Blog | Friday, August 28, 2015

Maximum frustration of opiate demands

Ask any primary care physician or hospitalist (and many subspecialists) and I wager that patient opiate demands represent their most frustrating recurrent issue. We are clearly caught between those who demand that we relieve pain and those who point fingers at us for excessive opiate prescribing.

Many people like how opiates make them feel. Many people become addicted easily to opiates. It seems that they use knowledge of the pain imperative to ask us for more opiates.

We clearly have a conundrum. We can receive criticism when we do not address the patient's pain to the patient's satisfaction, and we can receive sanctions when we prescribe opiates too freely.

We also have another serious problem. Once a patient becomes an opiate addict (often when a patient starts with a legitimate need for pain relief), then when we do not prescribe more opiates they may turn to illegal opiates such as heroin.

Heroin use jumps in US as painkiller addicts switch drugs

The CDC reported that over 8,000 people died from a heroin-involved overdose in 2013, nearly twice the number of deaths seen just two years earlier.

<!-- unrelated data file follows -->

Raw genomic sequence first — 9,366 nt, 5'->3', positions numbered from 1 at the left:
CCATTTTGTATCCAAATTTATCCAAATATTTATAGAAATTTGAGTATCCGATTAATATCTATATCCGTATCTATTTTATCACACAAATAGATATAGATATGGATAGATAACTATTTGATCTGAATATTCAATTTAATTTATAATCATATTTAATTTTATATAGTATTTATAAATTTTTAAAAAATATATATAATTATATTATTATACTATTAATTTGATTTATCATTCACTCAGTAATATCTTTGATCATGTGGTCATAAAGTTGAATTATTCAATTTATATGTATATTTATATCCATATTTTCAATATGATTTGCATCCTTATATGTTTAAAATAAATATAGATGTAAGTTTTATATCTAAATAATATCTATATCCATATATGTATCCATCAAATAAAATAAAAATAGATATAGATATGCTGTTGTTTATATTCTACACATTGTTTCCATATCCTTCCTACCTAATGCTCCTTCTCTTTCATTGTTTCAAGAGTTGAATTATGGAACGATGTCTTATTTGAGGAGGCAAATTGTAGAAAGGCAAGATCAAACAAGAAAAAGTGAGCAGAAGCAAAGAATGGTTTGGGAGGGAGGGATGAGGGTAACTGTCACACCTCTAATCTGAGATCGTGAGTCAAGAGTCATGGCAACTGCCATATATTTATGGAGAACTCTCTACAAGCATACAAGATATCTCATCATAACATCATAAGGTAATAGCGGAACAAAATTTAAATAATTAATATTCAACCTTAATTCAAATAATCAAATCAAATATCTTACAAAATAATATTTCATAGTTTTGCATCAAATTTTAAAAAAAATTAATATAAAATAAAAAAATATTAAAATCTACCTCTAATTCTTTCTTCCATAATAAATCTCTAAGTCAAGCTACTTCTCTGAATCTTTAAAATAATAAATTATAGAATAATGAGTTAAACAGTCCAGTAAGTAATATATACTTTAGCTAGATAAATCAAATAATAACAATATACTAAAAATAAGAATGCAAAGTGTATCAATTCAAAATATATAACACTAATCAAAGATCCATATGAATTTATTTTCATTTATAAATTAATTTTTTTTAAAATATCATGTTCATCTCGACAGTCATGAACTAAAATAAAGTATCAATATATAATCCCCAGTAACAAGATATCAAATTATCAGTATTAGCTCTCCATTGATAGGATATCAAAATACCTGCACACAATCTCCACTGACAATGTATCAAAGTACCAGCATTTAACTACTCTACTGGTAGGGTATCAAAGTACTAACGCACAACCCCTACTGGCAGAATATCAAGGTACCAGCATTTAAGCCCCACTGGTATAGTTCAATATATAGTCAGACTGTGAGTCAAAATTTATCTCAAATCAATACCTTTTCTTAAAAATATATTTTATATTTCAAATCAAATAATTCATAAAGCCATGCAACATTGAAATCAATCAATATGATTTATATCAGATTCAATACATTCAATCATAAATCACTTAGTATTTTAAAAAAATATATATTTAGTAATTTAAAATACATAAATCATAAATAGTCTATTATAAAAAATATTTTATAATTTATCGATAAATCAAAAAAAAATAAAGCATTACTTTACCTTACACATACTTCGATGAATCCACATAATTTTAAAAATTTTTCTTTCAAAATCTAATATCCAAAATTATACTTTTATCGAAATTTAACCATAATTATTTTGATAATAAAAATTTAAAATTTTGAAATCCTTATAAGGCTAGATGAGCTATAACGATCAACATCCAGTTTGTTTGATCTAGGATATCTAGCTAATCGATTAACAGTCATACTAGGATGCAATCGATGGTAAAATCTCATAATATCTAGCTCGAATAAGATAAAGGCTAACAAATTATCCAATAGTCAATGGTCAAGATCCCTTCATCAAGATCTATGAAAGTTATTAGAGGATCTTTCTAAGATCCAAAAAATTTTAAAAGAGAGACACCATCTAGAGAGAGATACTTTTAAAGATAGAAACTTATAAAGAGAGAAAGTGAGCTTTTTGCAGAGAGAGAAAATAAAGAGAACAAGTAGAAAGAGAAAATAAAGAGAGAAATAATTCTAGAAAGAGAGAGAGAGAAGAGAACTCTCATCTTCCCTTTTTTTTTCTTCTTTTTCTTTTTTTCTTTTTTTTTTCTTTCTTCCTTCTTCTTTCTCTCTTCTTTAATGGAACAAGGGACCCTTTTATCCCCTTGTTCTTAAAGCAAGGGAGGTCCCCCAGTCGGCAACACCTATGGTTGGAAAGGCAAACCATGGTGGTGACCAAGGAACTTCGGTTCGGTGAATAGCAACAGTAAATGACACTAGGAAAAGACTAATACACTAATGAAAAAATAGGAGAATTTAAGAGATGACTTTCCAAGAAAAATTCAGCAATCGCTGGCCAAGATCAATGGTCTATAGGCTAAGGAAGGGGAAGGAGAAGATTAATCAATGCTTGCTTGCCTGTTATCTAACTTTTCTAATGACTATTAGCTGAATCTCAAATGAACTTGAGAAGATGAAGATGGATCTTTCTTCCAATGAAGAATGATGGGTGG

Federal officials cited a number of factors causing the rise in heroin use.

As authorities have cracked down on prescription drug abuse in recent years, users who have become addicted to the pills have switched to heroin. The drug is often cheaper and more easily available.

The amount of heroin being brought into the U.S. has also increased, driving down the cost of the street drug.

So what are we to do? This is a most serious public health issue that we must face patient by patient. And we hate the problem. We like patients, but fulfilling their opiate demands is not really a good idea.

Any good suggestions?

db is the nickname for Robert M. Centor, MD, FACP. db stands both for Dr. Bob and da boss. He is an academic general internist at the University of Alabama School of Medicine, and is the Regional Associate Dean for the Huntsville Regional Medical Campus of UASOM. He still makes inpatient rounds over 100 days each year. This post originally Maximum frustration of opiate demands">appeared at his blog, db's Medical Rants.